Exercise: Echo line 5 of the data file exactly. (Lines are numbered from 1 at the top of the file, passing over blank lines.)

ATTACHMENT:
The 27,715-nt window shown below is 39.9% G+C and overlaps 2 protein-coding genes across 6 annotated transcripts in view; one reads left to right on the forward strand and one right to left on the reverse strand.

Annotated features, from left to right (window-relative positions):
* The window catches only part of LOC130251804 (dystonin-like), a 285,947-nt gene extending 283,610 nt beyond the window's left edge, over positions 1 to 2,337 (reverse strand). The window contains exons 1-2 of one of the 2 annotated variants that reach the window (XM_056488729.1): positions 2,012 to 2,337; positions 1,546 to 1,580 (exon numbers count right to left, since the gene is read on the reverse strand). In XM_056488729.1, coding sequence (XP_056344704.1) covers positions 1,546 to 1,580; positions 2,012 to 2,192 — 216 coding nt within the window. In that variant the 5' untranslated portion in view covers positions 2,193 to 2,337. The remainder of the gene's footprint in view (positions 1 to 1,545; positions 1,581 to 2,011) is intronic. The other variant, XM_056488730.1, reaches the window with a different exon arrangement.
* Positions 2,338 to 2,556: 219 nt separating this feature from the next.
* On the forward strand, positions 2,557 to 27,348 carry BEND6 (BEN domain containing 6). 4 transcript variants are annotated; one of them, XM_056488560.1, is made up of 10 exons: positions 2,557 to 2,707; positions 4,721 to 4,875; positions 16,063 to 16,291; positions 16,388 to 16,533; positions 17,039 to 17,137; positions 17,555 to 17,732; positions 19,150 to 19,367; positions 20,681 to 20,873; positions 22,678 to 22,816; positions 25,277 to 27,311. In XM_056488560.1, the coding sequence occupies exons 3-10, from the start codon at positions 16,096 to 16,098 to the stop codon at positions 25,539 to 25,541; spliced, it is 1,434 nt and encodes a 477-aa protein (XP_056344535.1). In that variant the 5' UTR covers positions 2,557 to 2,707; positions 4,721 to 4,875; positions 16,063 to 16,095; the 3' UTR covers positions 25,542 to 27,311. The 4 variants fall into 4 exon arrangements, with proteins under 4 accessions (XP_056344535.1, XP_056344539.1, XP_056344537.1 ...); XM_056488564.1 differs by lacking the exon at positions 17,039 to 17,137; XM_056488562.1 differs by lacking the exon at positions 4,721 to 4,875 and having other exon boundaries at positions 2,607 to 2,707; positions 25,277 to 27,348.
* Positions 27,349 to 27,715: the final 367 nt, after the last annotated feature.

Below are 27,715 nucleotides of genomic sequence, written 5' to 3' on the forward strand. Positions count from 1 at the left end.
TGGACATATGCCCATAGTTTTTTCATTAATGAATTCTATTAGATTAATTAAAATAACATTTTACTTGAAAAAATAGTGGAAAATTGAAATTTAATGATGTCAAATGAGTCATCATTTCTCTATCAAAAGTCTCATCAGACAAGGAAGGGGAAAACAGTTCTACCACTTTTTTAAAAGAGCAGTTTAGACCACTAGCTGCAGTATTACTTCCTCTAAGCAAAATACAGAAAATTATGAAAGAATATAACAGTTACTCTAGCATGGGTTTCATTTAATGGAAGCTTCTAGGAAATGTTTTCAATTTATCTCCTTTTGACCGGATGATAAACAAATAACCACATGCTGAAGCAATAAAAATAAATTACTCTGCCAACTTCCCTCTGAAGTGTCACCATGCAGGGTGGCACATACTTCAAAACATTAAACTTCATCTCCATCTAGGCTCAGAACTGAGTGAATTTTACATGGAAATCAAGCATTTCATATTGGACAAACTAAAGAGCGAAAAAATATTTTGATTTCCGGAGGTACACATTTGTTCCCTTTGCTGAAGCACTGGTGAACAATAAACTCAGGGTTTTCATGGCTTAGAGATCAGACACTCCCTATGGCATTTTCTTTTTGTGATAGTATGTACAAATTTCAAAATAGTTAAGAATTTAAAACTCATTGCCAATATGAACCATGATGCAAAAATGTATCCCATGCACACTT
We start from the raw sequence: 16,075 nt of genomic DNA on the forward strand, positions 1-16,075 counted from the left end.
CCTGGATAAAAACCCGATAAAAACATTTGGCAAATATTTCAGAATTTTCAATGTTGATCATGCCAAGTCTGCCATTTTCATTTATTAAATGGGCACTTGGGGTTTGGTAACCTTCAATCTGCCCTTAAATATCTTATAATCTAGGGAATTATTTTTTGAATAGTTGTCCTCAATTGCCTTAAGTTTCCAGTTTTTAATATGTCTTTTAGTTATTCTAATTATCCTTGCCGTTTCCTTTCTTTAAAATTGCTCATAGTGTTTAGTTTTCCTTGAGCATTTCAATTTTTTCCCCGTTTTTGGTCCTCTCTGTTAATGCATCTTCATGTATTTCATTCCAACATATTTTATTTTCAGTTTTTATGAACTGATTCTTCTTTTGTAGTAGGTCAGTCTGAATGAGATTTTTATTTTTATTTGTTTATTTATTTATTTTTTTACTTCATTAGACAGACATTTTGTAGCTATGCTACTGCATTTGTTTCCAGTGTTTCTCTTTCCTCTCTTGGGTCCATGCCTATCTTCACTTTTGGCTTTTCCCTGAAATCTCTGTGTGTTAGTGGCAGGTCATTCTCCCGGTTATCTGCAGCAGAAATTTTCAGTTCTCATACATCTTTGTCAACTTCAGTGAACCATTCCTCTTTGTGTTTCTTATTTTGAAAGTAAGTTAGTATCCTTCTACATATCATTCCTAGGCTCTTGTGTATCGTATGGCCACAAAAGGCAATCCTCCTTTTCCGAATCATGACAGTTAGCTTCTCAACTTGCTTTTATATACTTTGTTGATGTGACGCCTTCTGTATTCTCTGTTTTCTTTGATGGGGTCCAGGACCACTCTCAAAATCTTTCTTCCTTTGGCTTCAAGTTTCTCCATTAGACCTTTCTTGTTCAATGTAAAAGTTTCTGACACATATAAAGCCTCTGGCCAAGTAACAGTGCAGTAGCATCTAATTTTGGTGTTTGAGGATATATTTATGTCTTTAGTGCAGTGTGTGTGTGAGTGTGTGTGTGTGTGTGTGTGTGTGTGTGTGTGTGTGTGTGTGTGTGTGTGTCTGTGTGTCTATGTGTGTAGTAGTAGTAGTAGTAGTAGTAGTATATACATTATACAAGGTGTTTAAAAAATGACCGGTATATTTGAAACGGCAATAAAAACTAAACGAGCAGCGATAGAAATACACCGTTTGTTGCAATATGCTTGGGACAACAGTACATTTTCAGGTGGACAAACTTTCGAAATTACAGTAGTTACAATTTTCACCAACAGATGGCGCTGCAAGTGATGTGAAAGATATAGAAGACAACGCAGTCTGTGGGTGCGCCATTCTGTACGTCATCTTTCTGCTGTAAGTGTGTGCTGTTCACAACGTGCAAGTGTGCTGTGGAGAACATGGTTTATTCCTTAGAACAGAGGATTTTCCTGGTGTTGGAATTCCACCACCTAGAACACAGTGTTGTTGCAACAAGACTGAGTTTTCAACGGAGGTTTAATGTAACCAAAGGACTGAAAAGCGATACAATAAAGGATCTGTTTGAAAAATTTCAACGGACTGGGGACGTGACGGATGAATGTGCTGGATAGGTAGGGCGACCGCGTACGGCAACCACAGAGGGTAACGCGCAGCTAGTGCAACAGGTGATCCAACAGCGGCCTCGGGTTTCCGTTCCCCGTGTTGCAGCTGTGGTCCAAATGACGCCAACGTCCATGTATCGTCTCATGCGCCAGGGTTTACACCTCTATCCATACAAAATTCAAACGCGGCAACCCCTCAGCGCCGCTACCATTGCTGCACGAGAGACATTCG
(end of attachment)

* On the forward strand, positions 2,557 to 27,348 carry BEND6 (BEN domain containing 6). 4 transcript variants are annotated; one of them, XM_056488560.1, is made up of 10 exons: positions 2,557 to 2,707; positions 4,721 to 4,875; positions 16,063 to 16,291; positions 16,388 to 16,533; positions 17,039 to 17,137; positions 17,555 to 17,732; positions 19,150 to 19,367; positions 20,681 to 20,873; positions 22,678 to 22,816; positions 25,277 to 27,311. In XM_056488560.1, the coding sequence occupies exons 3-10, from the start codon at positions 16,096 to 16,098 to the stop codon at positions 25,539 to 25,541; spliced, it is 1,434 nt and encodes a 477-aa protein (XP_056344535.1). In that variant the 5' UTR covers positions 2,557 to 2,707; positions 4,721 to 4,875; positions 16,063 to 16,095; the 3' UTR covers positions 25,542 to 27,311. The 4 variants fall into 4 exon arrangements, with proteins under 4 accessions (XP_056344535.1, XP_056344539.1, XP_056344537.1 ...); XM_056488564.1 differs by lacking the exon at positions 17,039 to 17,137; XM_056488562.1 differs by lacking the exon at positions 4,721 to 4,875 and having other exon boundaries at positions 2,607 to 2,707; positions 25,277 to 27,348.